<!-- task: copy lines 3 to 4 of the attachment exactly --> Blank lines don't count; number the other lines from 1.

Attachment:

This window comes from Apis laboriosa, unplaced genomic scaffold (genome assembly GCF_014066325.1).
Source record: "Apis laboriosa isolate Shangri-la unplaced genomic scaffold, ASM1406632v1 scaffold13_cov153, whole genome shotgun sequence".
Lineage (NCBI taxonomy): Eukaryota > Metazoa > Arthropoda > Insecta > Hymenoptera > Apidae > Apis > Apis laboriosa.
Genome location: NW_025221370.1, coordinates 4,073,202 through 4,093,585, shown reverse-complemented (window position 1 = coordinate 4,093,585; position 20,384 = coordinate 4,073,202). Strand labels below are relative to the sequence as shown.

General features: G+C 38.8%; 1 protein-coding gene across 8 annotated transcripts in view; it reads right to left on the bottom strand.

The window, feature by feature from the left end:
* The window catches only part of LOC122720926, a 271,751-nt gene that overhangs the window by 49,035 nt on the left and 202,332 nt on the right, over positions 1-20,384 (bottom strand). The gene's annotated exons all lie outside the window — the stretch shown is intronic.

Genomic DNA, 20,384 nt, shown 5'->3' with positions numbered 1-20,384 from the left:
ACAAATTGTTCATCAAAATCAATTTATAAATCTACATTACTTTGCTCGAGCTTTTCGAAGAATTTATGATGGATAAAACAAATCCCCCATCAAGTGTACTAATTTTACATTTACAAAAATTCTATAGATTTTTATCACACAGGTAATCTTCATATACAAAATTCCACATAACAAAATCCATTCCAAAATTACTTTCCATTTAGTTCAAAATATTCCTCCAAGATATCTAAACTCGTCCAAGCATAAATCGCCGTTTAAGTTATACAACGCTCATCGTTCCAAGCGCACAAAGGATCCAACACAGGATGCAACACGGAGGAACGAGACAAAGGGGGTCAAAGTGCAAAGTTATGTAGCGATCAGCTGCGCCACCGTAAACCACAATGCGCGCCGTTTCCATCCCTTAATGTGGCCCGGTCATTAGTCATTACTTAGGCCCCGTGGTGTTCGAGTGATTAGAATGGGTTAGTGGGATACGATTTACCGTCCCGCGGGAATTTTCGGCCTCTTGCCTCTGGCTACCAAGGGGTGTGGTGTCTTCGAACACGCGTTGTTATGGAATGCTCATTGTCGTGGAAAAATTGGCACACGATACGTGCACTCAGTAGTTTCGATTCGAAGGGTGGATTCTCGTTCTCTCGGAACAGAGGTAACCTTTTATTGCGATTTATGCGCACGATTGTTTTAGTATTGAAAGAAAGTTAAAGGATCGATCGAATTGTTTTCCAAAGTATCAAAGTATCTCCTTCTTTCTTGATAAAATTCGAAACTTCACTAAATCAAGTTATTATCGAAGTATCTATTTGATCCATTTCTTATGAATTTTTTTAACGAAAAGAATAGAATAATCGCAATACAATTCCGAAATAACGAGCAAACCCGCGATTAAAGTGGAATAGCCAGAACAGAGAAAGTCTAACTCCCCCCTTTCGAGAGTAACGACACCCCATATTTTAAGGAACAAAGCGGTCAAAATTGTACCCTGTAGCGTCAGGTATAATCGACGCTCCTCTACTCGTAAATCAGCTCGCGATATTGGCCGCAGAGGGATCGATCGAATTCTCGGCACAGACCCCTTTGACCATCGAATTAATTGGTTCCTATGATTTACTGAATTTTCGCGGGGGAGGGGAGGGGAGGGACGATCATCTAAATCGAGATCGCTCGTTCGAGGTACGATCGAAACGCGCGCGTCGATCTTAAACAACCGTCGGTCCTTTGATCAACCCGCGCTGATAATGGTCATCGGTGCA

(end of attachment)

Lineage (NCBI taxonomy): Eukaryota > Metazoa > Arthropoda > Insecta > Hymenoptera > Apidae > Apis > Apis laboriosa.
Genome location: NW_025221370.1, coordinates 4,073,202 through 4,093,585, shown reverse-complemented (window position 1 = coordinate 4,093,585; position 20,384 = coordinate 4,073,202). Strand labels below are relative to the sequence as shown.